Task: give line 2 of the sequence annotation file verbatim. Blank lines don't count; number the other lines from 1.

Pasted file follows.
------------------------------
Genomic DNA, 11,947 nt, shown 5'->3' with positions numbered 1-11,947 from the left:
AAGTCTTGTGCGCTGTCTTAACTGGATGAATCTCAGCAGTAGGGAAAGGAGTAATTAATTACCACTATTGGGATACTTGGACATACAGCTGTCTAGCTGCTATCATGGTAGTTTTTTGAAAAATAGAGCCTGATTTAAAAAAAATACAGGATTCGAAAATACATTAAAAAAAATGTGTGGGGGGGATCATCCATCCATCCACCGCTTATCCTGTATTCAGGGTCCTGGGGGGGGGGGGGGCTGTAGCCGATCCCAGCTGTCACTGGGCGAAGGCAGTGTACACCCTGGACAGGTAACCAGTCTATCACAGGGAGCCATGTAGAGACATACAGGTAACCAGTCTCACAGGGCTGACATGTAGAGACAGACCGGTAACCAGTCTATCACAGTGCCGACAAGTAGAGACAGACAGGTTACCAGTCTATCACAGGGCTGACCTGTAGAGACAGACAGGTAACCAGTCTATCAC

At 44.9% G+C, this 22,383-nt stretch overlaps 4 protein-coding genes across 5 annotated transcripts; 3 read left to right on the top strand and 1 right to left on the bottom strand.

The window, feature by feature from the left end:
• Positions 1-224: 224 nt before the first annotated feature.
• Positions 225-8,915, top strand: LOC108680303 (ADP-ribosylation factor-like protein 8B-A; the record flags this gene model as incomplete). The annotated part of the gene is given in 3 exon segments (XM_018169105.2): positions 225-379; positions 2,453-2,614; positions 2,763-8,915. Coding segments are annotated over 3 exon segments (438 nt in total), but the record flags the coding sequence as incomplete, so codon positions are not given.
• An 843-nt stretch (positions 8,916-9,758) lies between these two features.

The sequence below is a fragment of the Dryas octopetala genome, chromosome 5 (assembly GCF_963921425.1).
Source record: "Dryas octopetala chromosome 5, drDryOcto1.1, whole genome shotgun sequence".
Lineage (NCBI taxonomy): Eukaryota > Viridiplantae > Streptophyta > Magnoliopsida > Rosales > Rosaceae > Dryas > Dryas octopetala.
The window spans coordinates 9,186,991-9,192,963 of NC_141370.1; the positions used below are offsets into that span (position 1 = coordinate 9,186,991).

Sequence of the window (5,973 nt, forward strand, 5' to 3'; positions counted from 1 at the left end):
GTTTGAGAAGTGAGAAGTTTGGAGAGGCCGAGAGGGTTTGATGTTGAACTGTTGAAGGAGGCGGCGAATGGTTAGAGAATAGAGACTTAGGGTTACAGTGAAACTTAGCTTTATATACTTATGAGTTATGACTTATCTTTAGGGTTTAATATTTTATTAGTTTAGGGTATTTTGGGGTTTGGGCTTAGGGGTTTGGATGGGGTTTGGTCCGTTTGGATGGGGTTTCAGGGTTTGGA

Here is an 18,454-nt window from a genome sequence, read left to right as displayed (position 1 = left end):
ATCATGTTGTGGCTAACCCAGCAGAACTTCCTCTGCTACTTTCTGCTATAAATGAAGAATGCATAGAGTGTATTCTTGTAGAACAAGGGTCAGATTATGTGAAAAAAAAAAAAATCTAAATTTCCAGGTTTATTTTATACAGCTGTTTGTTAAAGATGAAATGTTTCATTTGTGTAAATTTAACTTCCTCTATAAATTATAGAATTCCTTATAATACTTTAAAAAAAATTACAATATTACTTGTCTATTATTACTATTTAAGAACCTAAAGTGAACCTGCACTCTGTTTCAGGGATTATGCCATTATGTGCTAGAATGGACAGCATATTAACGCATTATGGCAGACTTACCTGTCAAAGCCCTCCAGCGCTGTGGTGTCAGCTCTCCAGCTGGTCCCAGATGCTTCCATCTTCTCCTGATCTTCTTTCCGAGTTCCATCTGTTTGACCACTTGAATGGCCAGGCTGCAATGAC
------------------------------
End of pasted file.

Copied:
AAGTCTTGTGCGCTGTCTTAACTGGATGAATCTCAGCAGTAGGGAAAGGAGTAATTAATTACCACTATTGGGATACTTGGACATACAGCTGTCTAGCTGCTATCATGGTAGTTTTTTGAAAAATAGAGCCTGATTTAAAAAAAATACAGGATTCGAAAATACATTAAAAAAAATGTGTGGGGGGGATCATCCATCCATCCACCGCTTATCCTGTATTCAGGGTCCTGGGGGGGGGGGGGGCTGTAGCCGATCCCAGCTGTCACTGGGCGAAGGCAGTGTACACCCTGGACAGGTAACCAGTCTATCACAGGGAGCCATGTAGAGACATACAGGTAACCAGTCTCACAGGGCTGACATGTAGAGACAGACCGGTAACCAGTCTATCACAGTGCCGACAAGTAGAGACAGACAGGTTACCAGTCTATCACAGGGCTGACCTGTAGAGACAGACAGGTAACCAGTCTATCAC